USA v. Pablo Villarreal


UNPUBLISHED OPINION FILED. [17-40610 Affirmed] Judge: CDK, Judge: JWE, Judge: SAH. Mandate issue date is 05/02/2018 for Appellant Pablo Villarreal [17-40610]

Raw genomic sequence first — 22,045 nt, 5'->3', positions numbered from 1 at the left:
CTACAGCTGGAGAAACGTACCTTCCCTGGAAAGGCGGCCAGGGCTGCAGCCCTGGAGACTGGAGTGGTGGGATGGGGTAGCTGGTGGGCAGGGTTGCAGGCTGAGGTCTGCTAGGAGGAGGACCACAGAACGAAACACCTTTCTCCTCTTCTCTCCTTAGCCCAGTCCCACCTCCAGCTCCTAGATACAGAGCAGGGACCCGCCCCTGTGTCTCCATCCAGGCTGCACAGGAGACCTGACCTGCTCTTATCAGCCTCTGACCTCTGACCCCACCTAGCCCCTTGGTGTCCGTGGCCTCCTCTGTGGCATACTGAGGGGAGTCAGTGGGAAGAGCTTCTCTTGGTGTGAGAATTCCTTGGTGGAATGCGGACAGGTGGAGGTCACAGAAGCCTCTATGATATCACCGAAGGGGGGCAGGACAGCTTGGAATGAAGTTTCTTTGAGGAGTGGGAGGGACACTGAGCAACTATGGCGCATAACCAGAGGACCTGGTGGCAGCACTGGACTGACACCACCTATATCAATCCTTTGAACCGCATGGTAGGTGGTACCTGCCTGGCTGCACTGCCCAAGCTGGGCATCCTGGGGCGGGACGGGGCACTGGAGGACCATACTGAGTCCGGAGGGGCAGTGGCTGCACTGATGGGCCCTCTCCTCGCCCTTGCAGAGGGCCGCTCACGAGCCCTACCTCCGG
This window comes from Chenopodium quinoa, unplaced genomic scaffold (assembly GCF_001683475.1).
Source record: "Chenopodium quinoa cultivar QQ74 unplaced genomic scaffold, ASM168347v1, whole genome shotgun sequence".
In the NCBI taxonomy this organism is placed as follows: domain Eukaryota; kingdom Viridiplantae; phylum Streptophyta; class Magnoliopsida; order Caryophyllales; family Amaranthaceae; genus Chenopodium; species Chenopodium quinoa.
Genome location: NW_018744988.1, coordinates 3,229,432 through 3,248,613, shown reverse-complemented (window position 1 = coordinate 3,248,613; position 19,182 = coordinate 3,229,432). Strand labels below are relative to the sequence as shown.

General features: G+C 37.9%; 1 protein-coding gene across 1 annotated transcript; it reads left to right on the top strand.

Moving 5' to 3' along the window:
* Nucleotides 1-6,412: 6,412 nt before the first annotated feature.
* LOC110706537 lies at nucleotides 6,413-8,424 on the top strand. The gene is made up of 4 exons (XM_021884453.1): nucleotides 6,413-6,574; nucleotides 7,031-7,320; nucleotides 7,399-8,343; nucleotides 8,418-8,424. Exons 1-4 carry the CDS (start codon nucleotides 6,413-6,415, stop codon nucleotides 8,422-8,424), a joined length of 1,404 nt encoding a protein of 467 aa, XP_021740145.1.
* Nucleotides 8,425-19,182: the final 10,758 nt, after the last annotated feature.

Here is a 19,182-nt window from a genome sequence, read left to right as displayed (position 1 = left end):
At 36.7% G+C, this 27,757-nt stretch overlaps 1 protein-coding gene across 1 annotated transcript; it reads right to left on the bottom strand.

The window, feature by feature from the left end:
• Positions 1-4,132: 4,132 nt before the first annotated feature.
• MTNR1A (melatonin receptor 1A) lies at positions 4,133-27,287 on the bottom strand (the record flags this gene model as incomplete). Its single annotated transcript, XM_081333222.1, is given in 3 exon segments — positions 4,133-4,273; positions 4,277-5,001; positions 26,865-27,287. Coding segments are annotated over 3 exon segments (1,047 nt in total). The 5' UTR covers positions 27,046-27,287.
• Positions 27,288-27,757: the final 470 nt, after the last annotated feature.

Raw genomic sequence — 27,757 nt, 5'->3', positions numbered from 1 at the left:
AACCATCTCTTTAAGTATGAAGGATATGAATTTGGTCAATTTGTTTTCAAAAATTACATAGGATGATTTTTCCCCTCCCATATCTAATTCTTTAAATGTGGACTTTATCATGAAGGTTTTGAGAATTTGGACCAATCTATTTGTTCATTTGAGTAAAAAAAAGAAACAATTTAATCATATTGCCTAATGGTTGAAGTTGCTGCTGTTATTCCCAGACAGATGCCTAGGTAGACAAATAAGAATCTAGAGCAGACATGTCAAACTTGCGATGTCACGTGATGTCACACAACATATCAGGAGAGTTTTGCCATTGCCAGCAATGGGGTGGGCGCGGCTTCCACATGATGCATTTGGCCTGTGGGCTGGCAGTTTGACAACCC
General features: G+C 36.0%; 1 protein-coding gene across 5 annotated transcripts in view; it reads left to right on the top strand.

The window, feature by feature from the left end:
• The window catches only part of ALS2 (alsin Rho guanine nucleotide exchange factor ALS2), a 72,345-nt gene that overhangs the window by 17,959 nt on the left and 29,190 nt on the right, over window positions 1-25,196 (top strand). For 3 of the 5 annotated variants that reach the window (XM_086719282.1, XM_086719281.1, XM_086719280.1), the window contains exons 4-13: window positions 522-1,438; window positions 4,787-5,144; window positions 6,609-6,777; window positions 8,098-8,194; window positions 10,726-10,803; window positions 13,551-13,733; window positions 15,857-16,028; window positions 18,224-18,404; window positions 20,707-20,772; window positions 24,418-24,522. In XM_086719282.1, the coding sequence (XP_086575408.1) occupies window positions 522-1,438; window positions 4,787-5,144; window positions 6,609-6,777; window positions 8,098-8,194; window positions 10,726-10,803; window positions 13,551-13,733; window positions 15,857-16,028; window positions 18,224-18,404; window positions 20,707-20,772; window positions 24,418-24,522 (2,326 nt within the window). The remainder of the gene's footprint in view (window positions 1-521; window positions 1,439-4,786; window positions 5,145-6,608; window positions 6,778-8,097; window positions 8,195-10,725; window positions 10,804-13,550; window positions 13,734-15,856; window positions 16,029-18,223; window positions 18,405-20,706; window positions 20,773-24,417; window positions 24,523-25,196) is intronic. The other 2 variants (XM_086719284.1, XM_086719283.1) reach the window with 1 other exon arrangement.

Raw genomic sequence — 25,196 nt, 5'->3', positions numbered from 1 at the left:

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Case: 17-40610 Document: 00514422562 Page: 1 Date Filed: 04/10/2018 IN THE UNITED STATES COURT OF APPEALS FOR THE FIFTH CIRCUIT United States Court of Appeals Fifth Circuit FILED No. 17-40610 Summary Calendar April 10, 2018 Lyle W. Cayce Clerk UNITED STATES OF AMERICA, Plaintiff-Appellee v. PABLO VILLARREAL, Defendant-Appellant Appeal from the United States District Court for the Southern District of Texas USDC No. 5:16-CR-1425-1 Before KING, ELROD, and HIGGINSON, Circuit Judges. PER CURIAM: * Pablo Villarreal appeals his concurrent sentences of 24 months in prison imposed following his guilty-plea conviction of one count of conspiring to transport and attempt to transport aliens within the United States, 8 U.S.C. § 1324(a)(1)(A)(ii) and (v)(I), and two counts of transporting and attempting to transport aliens for the purpose of commercial advantage and private financial gain, § 1324(a)(1)(A)(ii) and (v)(II). According to Villarreal, the district court Pursuant to 5TH CIR. R. 47.5, the court has determined that this opinion should not be published and is not precedent except under the limited circumstances set forth in 5TH CIR. R. 47.5.4. * Case: 17-40610 Document: 00514422562 Page: 2 Date Filed: 04/10/2018 No. 17-40610 erred by increasing his Sentencing Guidelines offense level by two levels for using a special skill, specifically, his commercial driver’s license, “in a manner that significantly facilitated the commission or concealment of the offense.” U.S.S.G. § 3B1.3. We review the district court’s application of § 3B1.3 for clear error. United States v. Pruett, 681 F.3d 232, 248 (5th Cir. 2012). We consider, first, if Villarreal possessed a special skill, and, second, if he used that skill in a manner that significantly facilitated his commission or concealment of the offense. See id. Villarreal’s challenge on the first question is unavailing as “[w]e have held that the ability to drive a tractor trailer truck as evidenced by the possession of a commercial driver’s license constitutes a special skill for purposes of § 3B1.3.” United States v. Villafranca, 844 F.3d 199, 199 (5th Cir. 2016), cert. denied, 137 S. Ct. 1393 (2017); see United States v. Treft, 447 F.3d 421, 425 (5th Cir. 2006). As to the second question, Villarreal argues that a commercial tractor trailer was unnecessary to commit the offense because he was transporting only four aliens and they were found on top of his cargo and not hidden in any manner. The record shows, however, that Villarreal approached the checkpoint as a commercial truck driver carrying a legitimate commercial load. The district court’s conclusion that Villarreal, therefore, used his special skill as a licensed commercial truck driver to commit and conceal the offense is plausible in light of this record. See United States v. CisnerosGutierrez, 517 F.3d 751, 764 (5th Cir. 2008). The decision of the district court is AFFIRMED. 2

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